to become an important part of the Government, not only the right to become educated and
even wealthy. No, they demanded the counterfeit right of their 17% to rule over the other
83% of the people of Erzurum. They demanded the right to deny religious and cultural
freedom to the Turks who had allowed those freedoms to the Armenians. Ultimately, they
demanded the right to force out the Muslim majority and to make Erzurum into Armenia.
These were not rights. They were
crimes. As crimes often do, they led to the destruction of the criminals. They also led to
the deaths of hundreds of thousands of innocent Muslims and Armenians.
It was not the failings of the
Ottoman Government that destroyed Ottoman Erzurum. It was not war alone that destroyed
Ottoman Erzurum. It was the crimes of the Armenian Nationalists and their friends, the
Russian imperialists that destroyed Erzurum.
It is now late May 2003, and I'm putting the finishing touches on
TAT... I ran into this article, and decided to incorporate it as a "last minute"
addition. Like all of Justin McCarthy's wonderful works, I found "The Destruction of
Ottoman Erzurum by Armenians" very illuminating. For example, although I was aware
the Kurds (whom the Turks would refer to as "mountain Turks" to squash their
sense of identity) were a bit on the uncontrollable side, during this period of history, I
thought they would firmly be on the side of the Turks, since the Armenians were making
mincemeat out of all Moslems. However, it seems the Kurds were attacking the Turks like
they were attacking the Armenians. (They didn't discriminate! They believed in equal
The article really gave me a much better idea as to the basis of
why the Armenians behaved in the way they did, and I can only assume the developments in
the other vilayets where the Armenians wreaked havoc were not far off from what we have
learned took place in Erzurum. I was also fascinated by the behavior of the Russians.... I
thought they might have lent a considerable hand with the slaughter of the Moslems,
keeping in mind their record for Turkish ethnic cleansing that I first learned in scope
when I read Dr. McCarthy's "Death and Exile: The Ethnic Cleansing of Ottoman
Muslims, 1821-1922"... but it seems the Russians' plans were a little more devious this time around, and they probably
maintained a hands-off policy as far as the atrocities, allowing the Armenians to do the
dirty work. This is in keeping with the observations
of Russian soldiers who were appalled at
the inhumanity on display from the Armenians.
As this is a later paper based on Dr. McCarthy's work (as opposed
to the other works of his that I've read and are featured on TAT), I can't help noticing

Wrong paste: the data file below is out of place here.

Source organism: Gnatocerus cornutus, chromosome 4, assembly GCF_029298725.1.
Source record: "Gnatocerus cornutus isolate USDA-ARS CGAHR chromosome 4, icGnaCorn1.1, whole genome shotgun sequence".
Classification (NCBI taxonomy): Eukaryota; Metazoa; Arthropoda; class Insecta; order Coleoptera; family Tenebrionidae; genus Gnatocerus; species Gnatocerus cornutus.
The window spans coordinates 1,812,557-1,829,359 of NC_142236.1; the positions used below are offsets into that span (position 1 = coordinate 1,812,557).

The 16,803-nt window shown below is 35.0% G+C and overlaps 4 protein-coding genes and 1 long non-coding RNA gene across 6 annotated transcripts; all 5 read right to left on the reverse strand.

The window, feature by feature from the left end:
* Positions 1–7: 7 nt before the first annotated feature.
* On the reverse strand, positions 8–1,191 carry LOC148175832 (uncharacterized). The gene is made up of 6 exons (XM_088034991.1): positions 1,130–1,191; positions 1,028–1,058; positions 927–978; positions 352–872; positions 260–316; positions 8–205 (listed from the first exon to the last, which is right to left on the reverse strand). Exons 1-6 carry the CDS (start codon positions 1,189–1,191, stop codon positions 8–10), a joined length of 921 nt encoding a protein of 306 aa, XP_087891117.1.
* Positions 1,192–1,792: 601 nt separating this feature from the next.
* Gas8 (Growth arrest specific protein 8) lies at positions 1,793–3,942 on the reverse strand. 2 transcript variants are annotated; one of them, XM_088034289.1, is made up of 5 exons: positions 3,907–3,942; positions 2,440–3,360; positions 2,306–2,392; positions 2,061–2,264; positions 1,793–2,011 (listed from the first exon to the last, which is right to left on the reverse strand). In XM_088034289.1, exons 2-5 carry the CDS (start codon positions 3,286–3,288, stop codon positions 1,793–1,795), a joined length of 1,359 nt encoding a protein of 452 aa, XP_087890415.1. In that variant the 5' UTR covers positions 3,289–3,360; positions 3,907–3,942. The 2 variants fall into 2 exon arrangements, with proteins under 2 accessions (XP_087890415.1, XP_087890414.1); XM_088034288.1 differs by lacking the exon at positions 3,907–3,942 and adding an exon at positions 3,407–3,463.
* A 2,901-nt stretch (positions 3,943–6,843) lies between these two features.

his generally clinical air has started showing signs of mild outrage. The more he has
applied himself to this topic as a serious scholar, the more he has come to the conclusion
the Armenian "Genocide" is just a bunch of Frank Pallone. (That's a
congressional synonym for the rhyme word, "baloney.") Listen:
The Armenians were retreating before the Ottoman Army. They
were in danger. Yet they stopped whenever they could to kill the innocent Muslims of
Erzurum, despite the risk to their own safety. This kind of hatred and madness cannot be
explained. It is often falsely claimed that the Turks committed a genocide of the
Armenians. Yet this was the real genocide, a genocide of the Turks.
The Justin McCarthy I'm familiar with would have left out the
word "falsely" in the next-to-last-sentence, as Prof. McCarthy has operated from
the standpoint, "Yes, the evidence is overwhelming that there was no
government-supported extermination policy, but there is still room for doubt." That's
because the professor is a true scholar, and the only force that guides him is the truth.
If conclusive evidence were to arrive the genocide actually took place, Prof. McCarthy
would be the first to acknowledge the genocide. I would be among those to acknowledge it
soon afterwards.... because truth is the only thing that matters.
With the passing years, Prof. McCarthy is now telling us flat out
there was no Armenian "Genocide." I understand
completely. Constructing this web site has increased my knowledge on the topic manifold,
and as much as I maintained an open mind (and still do)... the more I discovered new
arguments from both sides, the more I became convinced... as Sam Weems said, in so many
words... that the Armenian "Genocide" is about as credible as a three dollar
Related: An Ottoman report on
atrocities in Erzurum